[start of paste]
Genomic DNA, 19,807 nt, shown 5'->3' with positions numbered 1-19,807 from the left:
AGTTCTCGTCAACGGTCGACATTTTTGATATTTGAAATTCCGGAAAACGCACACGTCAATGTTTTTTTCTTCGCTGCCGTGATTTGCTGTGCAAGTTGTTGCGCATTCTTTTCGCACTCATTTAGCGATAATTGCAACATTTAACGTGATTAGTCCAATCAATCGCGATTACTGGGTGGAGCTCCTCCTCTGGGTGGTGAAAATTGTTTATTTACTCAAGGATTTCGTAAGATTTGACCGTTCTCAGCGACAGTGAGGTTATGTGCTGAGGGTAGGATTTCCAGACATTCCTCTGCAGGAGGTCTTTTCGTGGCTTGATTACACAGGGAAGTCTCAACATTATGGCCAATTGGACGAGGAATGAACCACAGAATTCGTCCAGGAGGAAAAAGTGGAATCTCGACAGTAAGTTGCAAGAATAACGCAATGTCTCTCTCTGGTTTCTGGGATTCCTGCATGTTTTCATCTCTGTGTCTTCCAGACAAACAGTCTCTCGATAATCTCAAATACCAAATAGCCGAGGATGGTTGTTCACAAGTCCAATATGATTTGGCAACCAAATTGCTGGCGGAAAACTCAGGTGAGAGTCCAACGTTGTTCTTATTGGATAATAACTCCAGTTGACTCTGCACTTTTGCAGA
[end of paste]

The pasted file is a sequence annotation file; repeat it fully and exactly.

Genomic DNA, 19,807 nt, shown 5'->3' with positions numbered 1-19,807 from the left:
AGTTCTCGTCAACGGTCGACATTTTTGATATTTGAAATTCCGGAAAACGCACACGTCAATGTTTTTTTCTTCGCTGCCGTGATTTGCTGTGCAAGTTGTTGCGCATTCTTTTCGCACTCATTTAGCGATAATTGCAACATTTAACGTGATTAGTCCAATCAATCGCGATTACTGGGTGGAGCTCCTCCTCTGGGTGGTGAAAATTGTTTATTTACTCAAGGATTTCGTAAGATTTGACCGTTCTCAGCGACAGTGAGGTTATGTGCTGAGGGTAGGATTTCCAGACATTCCTCTGCAGGAGGTCTTTTCGTGGCTTGATTACACAGGGAAGTCTCAACATTATGGCCAATTGGACGAGGAATGAACCACAGAATTCGTCCAGGAGGAAAAAGTGGAATCTCGACAGTAAGTTGCAAGAATAACGCAATGTCTCTCTCTGGTTTCTGGGATTCCTGCATGTTTTCATCTCTGTGTCTTCCAGACAAACAGTCTCTCGATAATCTCAAATACCAAATAGCCGAGGATGGTTGTTCACAAGTCCAATATGATTTGGCAACCAAATTGCTGGCGGAAAACTCAGGTGAGAGTCCAACGTTGTTCTTATTGGATAATAACTCCAGTTGACTCTGCACTTTTGCAGA